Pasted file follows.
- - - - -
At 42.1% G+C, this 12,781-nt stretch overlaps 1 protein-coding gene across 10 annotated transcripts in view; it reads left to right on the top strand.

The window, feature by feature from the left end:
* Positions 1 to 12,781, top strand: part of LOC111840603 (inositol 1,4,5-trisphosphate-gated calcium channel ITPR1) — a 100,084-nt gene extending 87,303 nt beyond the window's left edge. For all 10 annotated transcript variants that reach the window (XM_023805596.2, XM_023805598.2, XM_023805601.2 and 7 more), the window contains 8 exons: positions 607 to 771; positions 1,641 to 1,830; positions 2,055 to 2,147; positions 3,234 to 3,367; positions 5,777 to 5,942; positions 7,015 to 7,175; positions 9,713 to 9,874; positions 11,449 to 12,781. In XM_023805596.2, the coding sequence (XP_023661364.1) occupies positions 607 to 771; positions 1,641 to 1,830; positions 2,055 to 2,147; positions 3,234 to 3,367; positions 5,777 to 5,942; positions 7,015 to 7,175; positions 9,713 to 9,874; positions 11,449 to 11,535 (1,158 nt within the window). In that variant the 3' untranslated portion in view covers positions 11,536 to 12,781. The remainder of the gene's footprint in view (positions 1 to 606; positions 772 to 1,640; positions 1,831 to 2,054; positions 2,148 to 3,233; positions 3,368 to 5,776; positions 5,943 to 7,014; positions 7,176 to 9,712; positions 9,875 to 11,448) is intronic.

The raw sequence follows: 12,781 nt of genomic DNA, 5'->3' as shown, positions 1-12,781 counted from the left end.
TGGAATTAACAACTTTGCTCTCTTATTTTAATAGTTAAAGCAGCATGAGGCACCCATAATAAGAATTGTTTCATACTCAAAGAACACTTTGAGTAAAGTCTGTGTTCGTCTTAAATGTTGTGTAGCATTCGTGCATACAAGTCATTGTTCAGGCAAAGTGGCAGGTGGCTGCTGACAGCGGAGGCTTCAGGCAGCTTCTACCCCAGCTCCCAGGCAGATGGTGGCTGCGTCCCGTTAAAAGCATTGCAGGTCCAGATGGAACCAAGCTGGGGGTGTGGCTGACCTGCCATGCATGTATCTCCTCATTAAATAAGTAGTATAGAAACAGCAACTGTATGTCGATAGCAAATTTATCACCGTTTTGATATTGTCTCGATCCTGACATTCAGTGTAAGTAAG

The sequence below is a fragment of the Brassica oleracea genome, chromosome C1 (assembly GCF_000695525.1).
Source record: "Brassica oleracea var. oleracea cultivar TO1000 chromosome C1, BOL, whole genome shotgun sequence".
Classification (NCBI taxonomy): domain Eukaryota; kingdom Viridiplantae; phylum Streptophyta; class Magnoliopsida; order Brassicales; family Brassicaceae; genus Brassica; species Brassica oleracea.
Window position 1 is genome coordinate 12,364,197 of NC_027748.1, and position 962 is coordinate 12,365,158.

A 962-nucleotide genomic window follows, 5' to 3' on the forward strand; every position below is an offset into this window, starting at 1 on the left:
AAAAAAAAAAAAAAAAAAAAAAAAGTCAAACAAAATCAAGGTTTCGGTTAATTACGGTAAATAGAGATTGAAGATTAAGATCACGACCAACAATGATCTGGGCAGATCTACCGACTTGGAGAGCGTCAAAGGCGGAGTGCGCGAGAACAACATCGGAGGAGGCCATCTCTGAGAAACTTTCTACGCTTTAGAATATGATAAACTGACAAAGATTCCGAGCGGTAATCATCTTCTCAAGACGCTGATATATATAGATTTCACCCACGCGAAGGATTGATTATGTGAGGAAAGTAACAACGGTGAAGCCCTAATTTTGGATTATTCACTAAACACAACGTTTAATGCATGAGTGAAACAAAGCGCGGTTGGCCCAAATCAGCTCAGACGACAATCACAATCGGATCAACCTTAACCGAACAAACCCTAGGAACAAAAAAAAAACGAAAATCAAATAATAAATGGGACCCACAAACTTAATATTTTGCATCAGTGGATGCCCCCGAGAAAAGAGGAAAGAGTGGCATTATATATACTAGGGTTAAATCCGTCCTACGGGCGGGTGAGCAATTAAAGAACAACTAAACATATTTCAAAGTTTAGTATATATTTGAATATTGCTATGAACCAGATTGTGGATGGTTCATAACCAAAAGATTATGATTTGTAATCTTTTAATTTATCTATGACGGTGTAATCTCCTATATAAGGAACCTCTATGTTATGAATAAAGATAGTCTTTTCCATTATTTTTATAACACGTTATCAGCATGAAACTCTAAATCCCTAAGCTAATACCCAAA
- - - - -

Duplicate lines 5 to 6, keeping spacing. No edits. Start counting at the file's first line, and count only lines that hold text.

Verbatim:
TGGAATTAACAACTTTGCTCTCTTATTTTAATAGTTAAAGCAGCATGAGGCACCCATAATAAGAATTGTTTCATACTCAAAGAACACTTTGAGTAAAGTCTGTGTTCGTCTTAAATGTTGTGTAGCATTCGTGCATACAAGTCATTGTTCAGGCAAAGTGGCAGGTGGCTGCTGACAGCGGAGGCTTCAGGCAGCTTCTACCCCAGCTCCCAGGCAGATGGTGGCTGCGTCCCGTTAAAAGCATTGCAGGTCCAGATGGAACCAAGCTGGGGGTGTGGCTGACCTGCCATGCATGTATCTCCTCATTAAATAAGTAGTATAGAAACAGCAACTGTATGTCGATAGCAAATTTATCACCGTTTTGATATTGTCTCGATCCTGACATTCAGTGTAAGTAAG

The sequence below is a fragment of the Brassica oleracea genome, chromosome C1 (assembly GCF_000695525.1).